BBC relegates World Cup opening ceremony to online coverage | Qatar World Cup 2022 News

The UK’s public broadcaster has come under fire for choosing not to broadcast the opening ceremony of the Qatar 2022 World Cup in its main coverage programme.

The BBC moved its coverage of Sunday’s opening ceremony to second-tier streams, including its “red button” service, iPlayer online app and its sports website.

However, viewers who tuned in to its main coverage on BBC One were unable to catch the amazing, inclusion-themed show from Al Bayt Stadium in Al Khor, missing out on some highlights such as the performance of BTS star Jungkook and Qatari singer Fahad Al-Kubaisi.

Morgan Freeman, who narrated the ceremony, appeared in the stadium to shake hands with soccer’s World Cup ambassador, who suffers from a spinal disorder, in an image meant to represent integration in a country facing criticism over its human rights record.

BBC One was broadcasting the Chelsea-Tottenham Women’s Premier League match, which ended after the opening ceremony had begun. The BBC’s social media team also posted a four-minute video to Instagram around the same time, recalling the 1982 Gay Pride Games, which were organized by former Olympians to highlight homophobia in the sport.

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When the channel switched to its show broadcasting from Qatar, presenters Gary Lineker, Alex Scott and Alex Shearer discussed the allegations against the host country.

“It’s the most controversial World Cup in history and the ball hasn’t been kicked yet,” Lineker, the former England football captain, said in his opening monologue.

Since FIFA selected Qatar back in 2010, the youngest country to host soccer’s biggest competition has faced some big questions. From accusations of corruption in the bidding process to the treatment of migrant workers who built the stadiums where many lost their lives.”

“Homosexuality is illegal here, and women’s rights and freedom of expression are in the spotlight. So is the decision made six years ago to switch the World Cup from summer to winter.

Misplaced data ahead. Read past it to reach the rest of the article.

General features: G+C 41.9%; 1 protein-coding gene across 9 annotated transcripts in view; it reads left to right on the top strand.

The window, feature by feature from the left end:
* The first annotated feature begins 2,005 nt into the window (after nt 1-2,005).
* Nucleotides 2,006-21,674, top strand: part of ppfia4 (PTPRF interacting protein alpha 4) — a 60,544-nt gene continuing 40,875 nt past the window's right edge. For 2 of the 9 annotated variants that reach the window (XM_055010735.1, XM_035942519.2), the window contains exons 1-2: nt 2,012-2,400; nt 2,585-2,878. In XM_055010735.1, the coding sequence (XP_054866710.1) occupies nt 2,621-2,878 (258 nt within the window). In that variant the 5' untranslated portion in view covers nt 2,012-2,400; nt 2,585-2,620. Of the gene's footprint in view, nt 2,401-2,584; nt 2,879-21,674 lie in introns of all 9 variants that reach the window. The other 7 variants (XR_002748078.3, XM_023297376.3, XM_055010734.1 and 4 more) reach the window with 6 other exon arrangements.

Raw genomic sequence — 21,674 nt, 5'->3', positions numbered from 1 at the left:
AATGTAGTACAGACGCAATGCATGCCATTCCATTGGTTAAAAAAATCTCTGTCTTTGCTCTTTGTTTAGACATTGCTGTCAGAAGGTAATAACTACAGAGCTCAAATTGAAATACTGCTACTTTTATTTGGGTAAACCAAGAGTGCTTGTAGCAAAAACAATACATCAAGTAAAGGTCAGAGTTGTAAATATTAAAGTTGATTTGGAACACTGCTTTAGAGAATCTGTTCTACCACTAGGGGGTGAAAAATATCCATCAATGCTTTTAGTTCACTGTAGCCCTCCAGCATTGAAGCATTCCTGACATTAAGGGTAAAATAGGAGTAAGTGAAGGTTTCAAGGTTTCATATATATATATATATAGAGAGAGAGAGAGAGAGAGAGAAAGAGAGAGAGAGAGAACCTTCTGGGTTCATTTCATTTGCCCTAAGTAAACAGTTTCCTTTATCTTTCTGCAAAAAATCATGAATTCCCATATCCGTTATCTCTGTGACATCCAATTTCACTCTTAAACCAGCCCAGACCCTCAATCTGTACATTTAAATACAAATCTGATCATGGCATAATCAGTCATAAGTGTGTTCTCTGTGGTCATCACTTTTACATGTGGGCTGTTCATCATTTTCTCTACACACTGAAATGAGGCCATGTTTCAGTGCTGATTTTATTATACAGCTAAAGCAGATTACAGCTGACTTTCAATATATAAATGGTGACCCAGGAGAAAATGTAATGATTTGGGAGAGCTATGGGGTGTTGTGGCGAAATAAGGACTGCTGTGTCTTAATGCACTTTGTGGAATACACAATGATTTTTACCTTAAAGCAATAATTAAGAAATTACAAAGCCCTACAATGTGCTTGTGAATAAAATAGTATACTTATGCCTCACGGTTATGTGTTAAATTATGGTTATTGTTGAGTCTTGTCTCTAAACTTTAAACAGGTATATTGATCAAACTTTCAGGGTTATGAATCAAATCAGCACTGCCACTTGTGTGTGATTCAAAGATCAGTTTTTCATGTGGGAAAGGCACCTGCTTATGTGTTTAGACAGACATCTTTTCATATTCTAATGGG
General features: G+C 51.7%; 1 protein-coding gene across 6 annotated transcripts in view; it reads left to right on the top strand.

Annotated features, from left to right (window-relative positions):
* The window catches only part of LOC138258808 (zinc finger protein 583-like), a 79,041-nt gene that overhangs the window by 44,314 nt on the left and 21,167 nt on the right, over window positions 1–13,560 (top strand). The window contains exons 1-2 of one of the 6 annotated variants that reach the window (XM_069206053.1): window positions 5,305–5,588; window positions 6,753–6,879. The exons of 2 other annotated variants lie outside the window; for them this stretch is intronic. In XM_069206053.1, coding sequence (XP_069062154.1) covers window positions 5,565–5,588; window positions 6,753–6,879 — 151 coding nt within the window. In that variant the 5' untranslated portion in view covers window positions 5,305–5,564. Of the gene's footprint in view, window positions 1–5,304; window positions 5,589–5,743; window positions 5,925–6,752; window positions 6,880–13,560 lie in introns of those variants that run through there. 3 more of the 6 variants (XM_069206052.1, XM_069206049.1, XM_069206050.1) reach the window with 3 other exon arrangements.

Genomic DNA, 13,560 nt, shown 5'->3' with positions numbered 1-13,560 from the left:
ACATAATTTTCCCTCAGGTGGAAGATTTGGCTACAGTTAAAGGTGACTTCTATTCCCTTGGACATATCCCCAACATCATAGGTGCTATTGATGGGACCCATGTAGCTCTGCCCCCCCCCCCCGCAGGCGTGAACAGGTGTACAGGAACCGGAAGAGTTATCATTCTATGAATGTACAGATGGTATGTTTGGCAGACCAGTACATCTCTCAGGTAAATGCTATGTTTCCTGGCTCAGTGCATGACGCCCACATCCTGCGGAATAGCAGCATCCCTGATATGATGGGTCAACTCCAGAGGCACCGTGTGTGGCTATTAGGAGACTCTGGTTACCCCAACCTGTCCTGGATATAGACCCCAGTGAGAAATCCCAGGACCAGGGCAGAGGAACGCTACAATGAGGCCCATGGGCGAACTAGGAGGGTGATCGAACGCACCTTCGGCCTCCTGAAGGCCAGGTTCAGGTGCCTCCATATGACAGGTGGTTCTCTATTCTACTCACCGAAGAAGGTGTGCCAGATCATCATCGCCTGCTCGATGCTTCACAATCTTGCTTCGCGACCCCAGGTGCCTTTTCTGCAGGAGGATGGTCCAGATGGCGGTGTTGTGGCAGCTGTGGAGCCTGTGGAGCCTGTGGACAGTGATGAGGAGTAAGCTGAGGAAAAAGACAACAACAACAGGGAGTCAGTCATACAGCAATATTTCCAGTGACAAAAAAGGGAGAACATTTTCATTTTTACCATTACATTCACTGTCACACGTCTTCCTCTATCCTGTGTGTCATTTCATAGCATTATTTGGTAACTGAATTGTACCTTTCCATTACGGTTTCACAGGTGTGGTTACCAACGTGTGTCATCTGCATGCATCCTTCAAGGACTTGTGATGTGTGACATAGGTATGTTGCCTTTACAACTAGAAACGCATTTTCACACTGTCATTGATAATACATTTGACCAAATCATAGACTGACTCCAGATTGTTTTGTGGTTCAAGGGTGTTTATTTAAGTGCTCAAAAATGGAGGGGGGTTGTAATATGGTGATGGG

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“Against this backdrop, there is a tournament going on, one that will be watched and enjoyed all over the world. Stick to football FIFA says, OK, we’ll do it, for a few minutes at least.”

In the 12 years since it was awarded the right to host the first World Cup in the Middle East, Qatar has reformed its labor laws, including abolishing the much-criticised sponsorship system and the exit permit system, which was abused by unscrupulous employers. Qatar also introduced a minimum wage and new regulations for working in hot conditions as part of its labor reforms.

In a report released this month, the International Labor Organization (ILO) said Qatar had made progress on its labor reforms – improving working and living conditions for hundreds of thousands of workers – but said implementation challenges remained.

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World Cup organizers say all fans, regardless of their sexual orientation, are welcome in Qatar.

In the conservative Qatari society, public displays of affection are frowned upon, and not just between gay couples.

A BBC spokesperson told Al Jazeera that: “The full build and full coverage of the World Cup is available via the BBC, including the opening ceremony on iPlayer.”

BBC host Gary Lineker hit back at the critics, saying it was all about timing and logistics, tweeting: “It was shown live in its entirety. @employeeBBC Sport website and the red button. The timing of the Opening Ceremony has been changed to an earlier time recently and WSL has already been confirmed @employee. If you want to watch it, you can.”

The opening match and opening ceremony of the World Cup were brought forward to one day from FIFA’s original plan, as the move was announced more than three months ago, in August.



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